Stop Treating Symptoms of Seasonal Allergies
Treat the SOURCE of the Problem


Ahhh! Sneezing, runny nose, sinus congestion, fatigue; symptoms of seasonal allergies- or not so seasonal for some people. If you're reading this, you probably know them well.

It's hard for anyone who doesn't get allergies to understand how miserable they can make you and how much they can affect your life.


 

What are seasonal allergies?


Allergies are the immune system's response to 'allergy triggers'; things like pet dander, pollen or mold. Atopic Dermatitis (exzema), seasonal allergies and Chronic Asthma are all in a class of illnesses called Allergic Disease or Atopic Disease. What all of these allergic diseases have in common is the genetic predisposition to have an abnormal and hyper reactive immune system response to these common allergy triggers.

Yes, I said ABNORMAL response!

So many people have seasonal allergies, over 50 million people in the US alone, and it is so common to see people sniffling and sneezing during the spring that we think of allergies as being 'normal'. Just because something is very common does not make it normal.

 

What Causes Allergies?


Allergies are caused by the body taking in an allergy trigger. Pet dander, pollen, mold or an Environmental Toxin among others. These seasonal allergy triggers come into the body and the immune system is triggered, just as it would be for any foreign substance that enters the body.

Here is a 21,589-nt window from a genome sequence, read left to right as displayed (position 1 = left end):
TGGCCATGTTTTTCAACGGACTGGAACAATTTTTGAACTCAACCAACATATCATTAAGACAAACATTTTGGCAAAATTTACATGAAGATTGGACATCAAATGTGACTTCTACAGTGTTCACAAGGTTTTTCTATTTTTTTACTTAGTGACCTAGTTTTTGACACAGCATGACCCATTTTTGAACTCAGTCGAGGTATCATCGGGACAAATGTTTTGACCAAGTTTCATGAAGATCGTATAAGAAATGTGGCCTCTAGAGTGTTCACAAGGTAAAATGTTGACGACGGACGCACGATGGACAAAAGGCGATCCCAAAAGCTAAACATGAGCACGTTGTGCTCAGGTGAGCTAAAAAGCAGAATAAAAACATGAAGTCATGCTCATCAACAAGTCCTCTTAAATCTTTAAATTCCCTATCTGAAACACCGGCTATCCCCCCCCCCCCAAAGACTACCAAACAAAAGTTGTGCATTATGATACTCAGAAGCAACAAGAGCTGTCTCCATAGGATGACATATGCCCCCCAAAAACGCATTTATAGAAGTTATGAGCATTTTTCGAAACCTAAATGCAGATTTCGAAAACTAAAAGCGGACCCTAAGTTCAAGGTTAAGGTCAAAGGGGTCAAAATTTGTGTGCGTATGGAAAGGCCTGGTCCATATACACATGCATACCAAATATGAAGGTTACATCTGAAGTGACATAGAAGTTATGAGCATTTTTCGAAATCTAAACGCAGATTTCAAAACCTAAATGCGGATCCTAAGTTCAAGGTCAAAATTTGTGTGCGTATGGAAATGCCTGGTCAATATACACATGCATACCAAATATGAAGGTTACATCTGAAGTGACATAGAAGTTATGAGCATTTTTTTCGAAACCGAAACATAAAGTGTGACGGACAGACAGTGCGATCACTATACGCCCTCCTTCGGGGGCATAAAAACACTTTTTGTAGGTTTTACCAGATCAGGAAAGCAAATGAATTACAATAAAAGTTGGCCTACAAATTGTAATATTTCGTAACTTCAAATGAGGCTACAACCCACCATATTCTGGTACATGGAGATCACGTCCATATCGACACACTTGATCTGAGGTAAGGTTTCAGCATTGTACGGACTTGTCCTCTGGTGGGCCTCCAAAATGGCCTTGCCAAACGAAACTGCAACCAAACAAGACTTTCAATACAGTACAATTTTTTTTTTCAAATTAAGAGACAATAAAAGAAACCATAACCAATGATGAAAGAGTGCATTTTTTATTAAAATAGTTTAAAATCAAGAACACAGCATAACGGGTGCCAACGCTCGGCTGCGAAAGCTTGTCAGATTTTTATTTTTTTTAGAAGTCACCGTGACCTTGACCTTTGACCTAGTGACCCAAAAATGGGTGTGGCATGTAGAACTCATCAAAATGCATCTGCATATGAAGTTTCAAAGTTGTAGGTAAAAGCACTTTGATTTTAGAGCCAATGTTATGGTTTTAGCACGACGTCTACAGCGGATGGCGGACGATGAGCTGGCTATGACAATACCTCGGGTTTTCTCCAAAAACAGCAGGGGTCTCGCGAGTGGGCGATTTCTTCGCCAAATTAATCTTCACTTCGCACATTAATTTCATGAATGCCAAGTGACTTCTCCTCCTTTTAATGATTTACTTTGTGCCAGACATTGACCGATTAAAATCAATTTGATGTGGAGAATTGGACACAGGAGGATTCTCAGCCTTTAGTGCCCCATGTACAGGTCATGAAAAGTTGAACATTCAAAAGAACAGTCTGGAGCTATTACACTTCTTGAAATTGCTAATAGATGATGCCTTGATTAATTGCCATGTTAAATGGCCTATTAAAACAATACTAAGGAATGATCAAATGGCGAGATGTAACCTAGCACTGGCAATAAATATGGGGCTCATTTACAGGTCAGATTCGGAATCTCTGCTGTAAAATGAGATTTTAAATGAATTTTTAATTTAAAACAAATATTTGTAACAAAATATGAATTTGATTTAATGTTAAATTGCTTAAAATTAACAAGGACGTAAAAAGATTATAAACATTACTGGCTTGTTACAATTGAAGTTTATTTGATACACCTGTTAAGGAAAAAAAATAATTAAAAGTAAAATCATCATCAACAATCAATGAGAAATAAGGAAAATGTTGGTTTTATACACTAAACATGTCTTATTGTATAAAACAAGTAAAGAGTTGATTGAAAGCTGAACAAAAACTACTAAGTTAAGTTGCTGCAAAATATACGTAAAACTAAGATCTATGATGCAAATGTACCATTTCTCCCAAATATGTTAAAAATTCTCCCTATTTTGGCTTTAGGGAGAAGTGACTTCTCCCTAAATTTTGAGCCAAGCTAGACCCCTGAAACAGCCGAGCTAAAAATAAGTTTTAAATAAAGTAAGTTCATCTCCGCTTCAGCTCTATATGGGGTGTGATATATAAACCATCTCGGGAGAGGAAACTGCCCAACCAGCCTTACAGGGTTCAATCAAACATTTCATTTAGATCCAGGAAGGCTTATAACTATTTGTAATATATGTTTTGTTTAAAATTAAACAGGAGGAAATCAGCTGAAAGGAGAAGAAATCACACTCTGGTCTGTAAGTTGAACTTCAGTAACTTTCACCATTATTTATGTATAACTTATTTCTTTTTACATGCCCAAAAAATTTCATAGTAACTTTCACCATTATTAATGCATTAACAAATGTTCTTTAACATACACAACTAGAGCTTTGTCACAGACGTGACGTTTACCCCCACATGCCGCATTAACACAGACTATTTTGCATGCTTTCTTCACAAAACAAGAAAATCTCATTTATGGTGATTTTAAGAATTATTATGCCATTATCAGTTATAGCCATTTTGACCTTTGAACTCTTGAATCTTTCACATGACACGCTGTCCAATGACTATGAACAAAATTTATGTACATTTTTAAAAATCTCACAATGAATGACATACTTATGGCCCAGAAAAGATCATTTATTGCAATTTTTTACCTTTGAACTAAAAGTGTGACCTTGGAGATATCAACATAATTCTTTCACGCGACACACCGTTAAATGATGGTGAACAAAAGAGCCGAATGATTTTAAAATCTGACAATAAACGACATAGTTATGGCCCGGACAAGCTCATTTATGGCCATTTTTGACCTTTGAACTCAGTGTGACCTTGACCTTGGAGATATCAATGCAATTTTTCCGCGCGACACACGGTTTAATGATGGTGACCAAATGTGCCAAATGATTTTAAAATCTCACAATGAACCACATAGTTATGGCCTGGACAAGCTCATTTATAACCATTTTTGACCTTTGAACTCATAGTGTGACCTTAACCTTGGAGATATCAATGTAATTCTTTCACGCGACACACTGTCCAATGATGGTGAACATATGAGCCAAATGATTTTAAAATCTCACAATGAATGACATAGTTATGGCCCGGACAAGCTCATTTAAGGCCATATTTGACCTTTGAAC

The immune systems of people who do NOT have allergic disease see these substances and eliminate them. This is no different than the way we react to thousands of other substances that we come into contact with every day. But the immune systems of people WITH allergic disease see these substances and mount an emergency response.

This emergency response consists of a specific type of antibody, called Immunoglobulin E or IgE, being activated. These IgE antibodies act very powerfully and can cause VERY severe reactions, even death in the face of just a tiny amount of an allergy trigger. This powerful response sets off a cascade of inflammation that causes your miserable symptoms.

 

What allergy treatments are there?

Seasonal Allergies Make You Miserable


Western Medicine usually have allergy treatments that are aimed at suppressing the symptoms. They do this usually in the form of allergy medicine:

    Antihistamines decrease the inflammatory response

    Decongestants constrict mucous membranes to ‘dry’ you up

    Corticosteroids to suppress the immune system

 

Non drug allergy treatments include:

    Immunotherapy - commonly called 'allergy shots' but which are also administered under the tongue- for the (generally) multiple allergy triggers. These can take months to years of treatment to be effective, if they are at all.

    Avoidance of the common allergy triggers which are often difficult or impossible to avoid.

 

These treatments usually work temporarily, but symptoms tend to return so that most people tend to have an ongoing chronic problem. Lets face it, if these treatments worked, the US would not spend over 3.5 BILLION dollars annually for this ONE problem!